A wafer of devices may then be tested and laser-singulated into individual devices. Individual devices may be placed in packages, and an electric contact such as a wire bond may be formed on the bonding pad 38 of the device to connect the n-contact to a part of the package such as a lead.
 A similar structure may be applied to a III-nitride device with a similar process. FIG. 7 illustrates a portion of a III-nitride device including a mirror 45 disposed beneath a top n-contact 35. In a III-nitride device, the p-contact metal 80 is often silver, which is reflective, unlike the p-contact metal of an AlInGaP device (contact metal 60 of FIG. 3), which is often absorbing. Accordingly, the area occupied by contact metal 60 in FIG. 3 is limited. In contrast, in FIG. 7, the area occupied by p-contact metal 80 is as large as possible. The openings made in dielectric 58 are much larger in FIG. 7 than in FIG. 3. Contact metal 80 is deposited in the openings by the same method described above. A reflective metal layer 82 is formed over contact metal 80 and dielectric 58. In some embodiments, both contact metal 80 and reflective metal 82 are silver. The reflective metal is sealed by guard material 65 at the edges and guard material 64 over the top of reflective metal 82, as described above. A bonding layer 66 is formed. Mount 68, bonding layer 70, and contact 72 are not shown in FIG. 7.
 In some embodiments, the mirrors are electrically connected to the n-type region, as illustrated in FIG. 8. In the device of FIG. 8, a conductive material 88 such as AuGe in the case of an AlInGaP device or Ag or Al in the case of a III-nitride device is disposed in the bottom of the trenches (the top of the mirrors in the orientation illustrated in FIG. 8) in electrical contact with n-type region 50. Conductive material 88 is electrically isolated from the p-type region 54 and 56 by dielectric layer 58. Conductive material 88 is completely encapsulated by n-type region 50 and dielectric layer 58. The only electrical path from conductive material 88 to an external contact such as bonding pad 38 is through the semiconductor structure. P-contacts 60 are formed as illustrated in FIGS. 3 and 4 for an AlInGaP device and as illustrated in FIG. 7 for a III-nitride device. Reflective layer 62, guard layers 64 and 65, and bonding layer 66 are formed as described above. The structure may be connected to a mount as described above.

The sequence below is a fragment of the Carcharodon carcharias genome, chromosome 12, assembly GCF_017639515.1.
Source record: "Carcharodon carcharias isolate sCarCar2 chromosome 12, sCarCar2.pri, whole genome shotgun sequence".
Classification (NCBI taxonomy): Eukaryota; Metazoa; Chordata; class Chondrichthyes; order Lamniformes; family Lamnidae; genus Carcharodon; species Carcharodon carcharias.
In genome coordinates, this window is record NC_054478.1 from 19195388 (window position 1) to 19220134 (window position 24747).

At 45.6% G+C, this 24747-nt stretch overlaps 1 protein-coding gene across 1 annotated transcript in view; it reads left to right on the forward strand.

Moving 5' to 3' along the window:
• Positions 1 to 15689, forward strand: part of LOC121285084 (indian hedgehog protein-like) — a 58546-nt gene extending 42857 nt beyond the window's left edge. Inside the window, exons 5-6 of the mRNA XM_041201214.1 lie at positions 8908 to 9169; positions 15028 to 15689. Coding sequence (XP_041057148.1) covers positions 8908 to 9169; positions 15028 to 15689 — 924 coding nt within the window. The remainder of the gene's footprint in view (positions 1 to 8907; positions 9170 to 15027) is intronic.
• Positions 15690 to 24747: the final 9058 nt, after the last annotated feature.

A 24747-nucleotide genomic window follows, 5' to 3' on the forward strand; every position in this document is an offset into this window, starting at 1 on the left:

In operation, current is injected in the p-type region by contact 60 via the mount. Current is injected in the n-type region by bonding pad 38, on the top surface of the device. As illustrated by the arrows in FIG. 8, current is injected from bonding pad 38 to conductive material 88. The two mirrors shown in FIG. 8 are formed in a continuous trench. The two conductive regions 88 are therefore interconnected, such that current spreads through conductive regions 88 and is injected into n-type region 50 from conductive regions 88. A top n-contact 34 as described above may optionally be combined with the conductive regions 88, or current may be supplied to the top surface of n-type region 50 only through bonding pad 38.
 The devices illustrated in FIGS. 2, 3, 7, and 8 are thin film devices, meaning that the growth substrate is removed from the final device. The total thickness between the top contact and the top surface of the bonding layers that connect the device to the mount in the thin film devices described above is no more than 20 microns in some embodiments and no more than 15 microns in some embodiments.
 Having described the invention in detail, those skilled in the art will appreciate that, given the present disclosure, modifications may be made to the invention without departing from the spirit of the inventive concept described herein. Therefore, it is not intended that the scope of the invention be limited to the specific embodiments illustrated and described.
Patent applications by Aurelien J.f. David, San Francisco, CA US
Patent applications by Rafael I. Aldaz, Pleasanton, CA US
Patent applications by KONINKLIJKE PHILIPS ELECTRONICS N.V.
Patent applications by PHILIPS LUMILEDS LIGHTING COMPANY, LLC
Patent applications in class Incoherent light emitter
Patent applications in all subclasses Incoherent light emitter